Q: I've heard about the HPV vaccine for girls and am wondering if I should I have my son vaccinated as well.   Are males even at risk for contracting HPV or does the virus only affect females?

A: HPV (Human Papilloma Virus) is a group of viruses, some of which can cause genital warts, a common condition that anyone who is sexually active- -regardless of gender- - is susceptible to.  The CDC estimates that 50 percent of sexually active people will become infected with genital HPV at some point in their lives.

If exposed to the HPV virus, the risks of developing cervical cancer (in females) and anal and penile cancer (in males) increases, although the risk of developing the male-specific cancers is relatively low.

The HPV vaccine that is currently available in the United States is called Gardasil and consists of a series of three shots given over a six month time period. It is approved for girls and women ages 9 to 26 but has not yet been approved for males, so having your son vaccinated right now is not an option- -but it may be soon.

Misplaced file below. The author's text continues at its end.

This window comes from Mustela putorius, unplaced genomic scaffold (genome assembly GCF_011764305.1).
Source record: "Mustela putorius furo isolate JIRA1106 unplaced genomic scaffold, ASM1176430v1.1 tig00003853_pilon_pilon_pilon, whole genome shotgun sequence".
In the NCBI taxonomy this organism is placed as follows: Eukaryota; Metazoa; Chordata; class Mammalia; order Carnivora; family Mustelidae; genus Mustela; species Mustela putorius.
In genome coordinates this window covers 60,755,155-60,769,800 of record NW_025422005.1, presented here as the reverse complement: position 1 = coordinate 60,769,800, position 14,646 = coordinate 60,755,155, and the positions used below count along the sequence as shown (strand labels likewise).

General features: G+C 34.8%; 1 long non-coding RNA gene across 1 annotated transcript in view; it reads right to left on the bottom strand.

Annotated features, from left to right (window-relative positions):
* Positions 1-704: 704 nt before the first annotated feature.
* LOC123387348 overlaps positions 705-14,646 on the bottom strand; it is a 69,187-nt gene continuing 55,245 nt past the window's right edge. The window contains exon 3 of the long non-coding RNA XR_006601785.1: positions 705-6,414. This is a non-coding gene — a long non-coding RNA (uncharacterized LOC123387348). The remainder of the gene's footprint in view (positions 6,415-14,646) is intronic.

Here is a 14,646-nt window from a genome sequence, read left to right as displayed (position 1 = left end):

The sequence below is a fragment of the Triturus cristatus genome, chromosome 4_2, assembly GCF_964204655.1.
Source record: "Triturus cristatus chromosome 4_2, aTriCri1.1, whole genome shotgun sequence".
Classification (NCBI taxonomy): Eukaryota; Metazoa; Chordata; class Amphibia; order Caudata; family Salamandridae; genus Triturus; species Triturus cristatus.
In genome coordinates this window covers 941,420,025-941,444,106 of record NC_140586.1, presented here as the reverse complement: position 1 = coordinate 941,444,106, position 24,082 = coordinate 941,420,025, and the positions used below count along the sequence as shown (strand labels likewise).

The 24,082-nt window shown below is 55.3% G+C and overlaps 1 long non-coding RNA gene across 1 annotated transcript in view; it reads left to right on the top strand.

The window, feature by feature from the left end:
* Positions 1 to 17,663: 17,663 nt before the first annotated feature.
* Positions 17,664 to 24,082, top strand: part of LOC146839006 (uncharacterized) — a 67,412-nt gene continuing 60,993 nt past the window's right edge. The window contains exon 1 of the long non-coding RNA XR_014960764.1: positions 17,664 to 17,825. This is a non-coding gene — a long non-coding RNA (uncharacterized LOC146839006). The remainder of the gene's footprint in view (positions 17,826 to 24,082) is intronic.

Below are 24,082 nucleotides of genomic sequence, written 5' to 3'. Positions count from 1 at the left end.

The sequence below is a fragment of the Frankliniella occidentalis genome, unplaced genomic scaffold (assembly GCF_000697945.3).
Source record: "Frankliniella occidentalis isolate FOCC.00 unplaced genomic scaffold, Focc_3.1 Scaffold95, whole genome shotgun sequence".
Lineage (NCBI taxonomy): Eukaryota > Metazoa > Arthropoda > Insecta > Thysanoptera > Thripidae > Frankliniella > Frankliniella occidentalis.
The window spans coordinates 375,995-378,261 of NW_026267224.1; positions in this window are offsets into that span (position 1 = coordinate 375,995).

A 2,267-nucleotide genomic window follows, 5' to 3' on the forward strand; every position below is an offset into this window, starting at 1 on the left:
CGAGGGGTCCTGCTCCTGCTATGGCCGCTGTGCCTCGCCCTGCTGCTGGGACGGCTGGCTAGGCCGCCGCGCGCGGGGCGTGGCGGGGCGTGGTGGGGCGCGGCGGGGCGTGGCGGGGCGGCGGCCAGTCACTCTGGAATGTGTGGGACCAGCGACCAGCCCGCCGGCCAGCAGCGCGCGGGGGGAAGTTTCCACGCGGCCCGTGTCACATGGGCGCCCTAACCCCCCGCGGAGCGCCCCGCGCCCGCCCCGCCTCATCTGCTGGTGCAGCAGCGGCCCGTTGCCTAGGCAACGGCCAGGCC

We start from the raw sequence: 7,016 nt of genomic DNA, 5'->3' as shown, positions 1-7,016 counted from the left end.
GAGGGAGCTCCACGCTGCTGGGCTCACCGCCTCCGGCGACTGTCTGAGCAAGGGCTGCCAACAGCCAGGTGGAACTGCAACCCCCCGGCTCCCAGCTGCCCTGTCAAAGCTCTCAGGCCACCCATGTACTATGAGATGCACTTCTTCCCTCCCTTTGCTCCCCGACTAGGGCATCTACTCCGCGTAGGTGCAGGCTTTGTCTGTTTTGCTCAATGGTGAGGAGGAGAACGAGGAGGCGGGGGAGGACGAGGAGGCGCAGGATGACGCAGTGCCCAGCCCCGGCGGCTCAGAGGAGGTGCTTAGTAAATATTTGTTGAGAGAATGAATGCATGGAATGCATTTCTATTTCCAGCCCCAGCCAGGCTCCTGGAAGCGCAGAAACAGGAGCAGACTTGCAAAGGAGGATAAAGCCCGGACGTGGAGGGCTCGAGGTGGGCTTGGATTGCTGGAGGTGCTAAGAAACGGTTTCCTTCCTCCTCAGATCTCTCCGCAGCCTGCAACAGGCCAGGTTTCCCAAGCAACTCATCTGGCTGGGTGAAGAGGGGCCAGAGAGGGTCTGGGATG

Merck, the makers of Gardasil, has recently completed Phase 3 trials of the vaccine for boys, and some estimate that the vaccine will be available in the U.S. as early as 2009, so it's actually good that you are thinking about this now.

When this vaccine does become available for males, you should talk to your son's doctor about both the risks and benefits of getting vaccinated.  As with all vaccines, Gardasil does have some side effects, and it is important to note that Gardasil is not 100% effective at preventing all forms of genital warts- - so speaking with your son about safe sex is still critical.

Currently, the vaccine is not mandatory for girls and most likely won't be for boys either once it becomes available for them, which means that ultimately, the decision to vaccinate your son will be up to you.

Dr. Susan Milstein is a Certified Health Education Specialist and an AASECT Certified Sexuality Educator. She is a member of the Advisory Board for the Men's Health Network, the lead consultant for Milstein Health Consulting, and an associate professor in the Department of Health Enhancement, Exercise Science and Physical Education at the Rockville Campus of Montgomery College in Maryland.